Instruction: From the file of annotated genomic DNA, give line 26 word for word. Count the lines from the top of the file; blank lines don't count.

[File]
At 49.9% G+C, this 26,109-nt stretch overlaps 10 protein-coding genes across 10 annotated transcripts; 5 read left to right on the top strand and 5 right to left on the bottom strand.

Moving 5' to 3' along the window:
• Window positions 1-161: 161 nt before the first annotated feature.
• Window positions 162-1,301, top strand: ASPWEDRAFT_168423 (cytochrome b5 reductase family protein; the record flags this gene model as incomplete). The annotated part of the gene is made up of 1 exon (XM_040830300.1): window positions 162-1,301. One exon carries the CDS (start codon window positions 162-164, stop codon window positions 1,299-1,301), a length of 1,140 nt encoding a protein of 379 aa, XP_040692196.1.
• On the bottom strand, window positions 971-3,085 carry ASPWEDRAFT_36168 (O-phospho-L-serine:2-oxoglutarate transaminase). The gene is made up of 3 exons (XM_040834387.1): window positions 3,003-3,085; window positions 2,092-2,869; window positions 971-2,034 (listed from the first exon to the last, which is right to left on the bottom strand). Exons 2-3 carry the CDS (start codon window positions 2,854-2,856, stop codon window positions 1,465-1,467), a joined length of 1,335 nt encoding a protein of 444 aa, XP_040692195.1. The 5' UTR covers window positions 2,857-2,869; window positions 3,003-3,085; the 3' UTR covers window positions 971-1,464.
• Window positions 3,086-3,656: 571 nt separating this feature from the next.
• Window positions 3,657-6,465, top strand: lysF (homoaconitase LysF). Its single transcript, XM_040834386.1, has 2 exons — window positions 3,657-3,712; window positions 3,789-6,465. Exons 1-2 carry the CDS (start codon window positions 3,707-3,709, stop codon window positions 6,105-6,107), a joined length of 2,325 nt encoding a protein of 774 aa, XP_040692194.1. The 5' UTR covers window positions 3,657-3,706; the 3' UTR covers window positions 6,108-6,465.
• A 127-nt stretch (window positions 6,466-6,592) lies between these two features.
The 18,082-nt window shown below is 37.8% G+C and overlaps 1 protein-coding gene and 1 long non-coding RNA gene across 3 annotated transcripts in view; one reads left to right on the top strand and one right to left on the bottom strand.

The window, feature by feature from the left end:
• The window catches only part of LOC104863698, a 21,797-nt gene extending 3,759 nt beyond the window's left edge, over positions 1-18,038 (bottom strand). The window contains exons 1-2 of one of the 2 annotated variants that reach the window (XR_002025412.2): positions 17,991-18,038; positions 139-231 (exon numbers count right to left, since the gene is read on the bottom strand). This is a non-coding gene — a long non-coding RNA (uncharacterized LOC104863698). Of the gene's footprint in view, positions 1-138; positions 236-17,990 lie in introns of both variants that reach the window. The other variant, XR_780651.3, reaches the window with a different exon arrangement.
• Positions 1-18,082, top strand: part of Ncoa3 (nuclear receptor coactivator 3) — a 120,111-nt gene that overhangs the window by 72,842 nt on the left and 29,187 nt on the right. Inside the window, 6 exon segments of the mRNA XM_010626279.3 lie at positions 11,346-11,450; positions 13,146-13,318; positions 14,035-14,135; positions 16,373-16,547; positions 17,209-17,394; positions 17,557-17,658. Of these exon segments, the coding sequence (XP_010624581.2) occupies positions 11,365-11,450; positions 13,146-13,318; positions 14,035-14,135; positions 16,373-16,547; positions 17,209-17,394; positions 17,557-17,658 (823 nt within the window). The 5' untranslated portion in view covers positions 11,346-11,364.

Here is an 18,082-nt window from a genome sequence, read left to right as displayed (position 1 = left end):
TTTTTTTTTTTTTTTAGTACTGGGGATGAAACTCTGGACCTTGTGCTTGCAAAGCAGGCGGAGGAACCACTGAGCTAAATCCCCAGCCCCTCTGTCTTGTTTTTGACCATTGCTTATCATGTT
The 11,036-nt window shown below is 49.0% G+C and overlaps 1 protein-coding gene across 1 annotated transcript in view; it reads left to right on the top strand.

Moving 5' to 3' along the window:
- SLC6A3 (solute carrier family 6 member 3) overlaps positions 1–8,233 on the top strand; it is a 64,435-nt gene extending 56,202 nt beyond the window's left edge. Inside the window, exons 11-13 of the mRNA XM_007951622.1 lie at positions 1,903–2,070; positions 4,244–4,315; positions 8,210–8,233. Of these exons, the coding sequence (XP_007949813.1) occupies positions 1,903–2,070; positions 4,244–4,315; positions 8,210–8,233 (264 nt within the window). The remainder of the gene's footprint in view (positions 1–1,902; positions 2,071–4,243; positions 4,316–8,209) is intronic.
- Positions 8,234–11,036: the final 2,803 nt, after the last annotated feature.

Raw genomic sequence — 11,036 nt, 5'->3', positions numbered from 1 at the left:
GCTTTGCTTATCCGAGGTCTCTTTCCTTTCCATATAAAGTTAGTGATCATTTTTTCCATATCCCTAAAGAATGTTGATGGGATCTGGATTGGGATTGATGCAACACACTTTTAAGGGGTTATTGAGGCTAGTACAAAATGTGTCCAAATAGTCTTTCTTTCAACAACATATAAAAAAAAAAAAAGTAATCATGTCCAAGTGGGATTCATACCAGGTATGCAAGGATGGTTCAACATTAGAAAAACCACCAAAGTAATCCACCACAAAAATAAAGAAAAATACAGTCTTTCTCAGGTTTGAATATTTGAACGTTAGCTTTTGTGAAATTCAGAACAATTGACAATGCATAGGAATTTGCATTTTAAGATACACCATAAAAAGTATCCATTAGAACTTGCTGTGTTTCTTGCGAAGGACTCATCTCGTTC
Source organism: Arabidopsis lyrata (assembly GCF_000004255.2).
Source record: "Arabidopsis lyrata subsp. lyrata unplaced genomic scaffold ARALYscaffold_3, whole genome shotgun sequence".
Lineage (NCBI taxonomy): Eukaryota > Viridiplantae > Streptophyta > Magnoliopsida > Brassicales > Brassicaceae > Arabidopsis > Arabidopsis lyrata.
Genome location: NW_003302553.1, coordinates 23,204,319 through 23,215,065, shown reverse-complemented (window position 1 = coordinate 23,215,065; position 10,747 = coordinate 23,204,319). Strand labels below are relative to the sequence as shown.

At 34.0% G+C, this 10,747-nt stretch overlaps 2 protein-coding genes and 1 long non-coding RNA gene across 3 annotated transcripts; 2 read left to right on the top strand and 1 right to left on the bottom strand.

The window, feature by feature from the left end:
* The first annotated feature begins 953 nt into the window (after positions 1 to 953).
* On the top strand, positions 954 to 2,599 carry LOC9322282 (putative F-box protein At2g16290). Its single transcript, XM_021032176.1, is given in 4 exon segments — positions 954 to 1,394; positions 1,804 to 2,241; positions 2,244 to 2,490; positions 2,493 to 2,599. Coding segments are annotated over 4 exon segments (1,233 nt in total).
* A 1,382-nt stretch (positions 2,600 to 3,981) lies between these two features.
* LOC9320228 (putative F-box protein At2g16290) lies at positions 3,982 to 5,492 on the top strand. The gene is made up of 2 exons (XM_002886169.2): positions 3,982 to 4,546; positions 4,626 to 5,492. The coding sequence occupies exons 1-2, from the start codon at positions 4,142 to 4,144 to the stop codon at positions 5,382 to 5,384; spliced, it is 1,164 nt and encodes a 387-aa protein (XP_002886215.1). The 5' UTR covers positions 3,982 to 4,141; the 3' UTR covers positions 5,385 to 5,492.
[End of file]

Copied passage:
The window, feature by feature from the left end: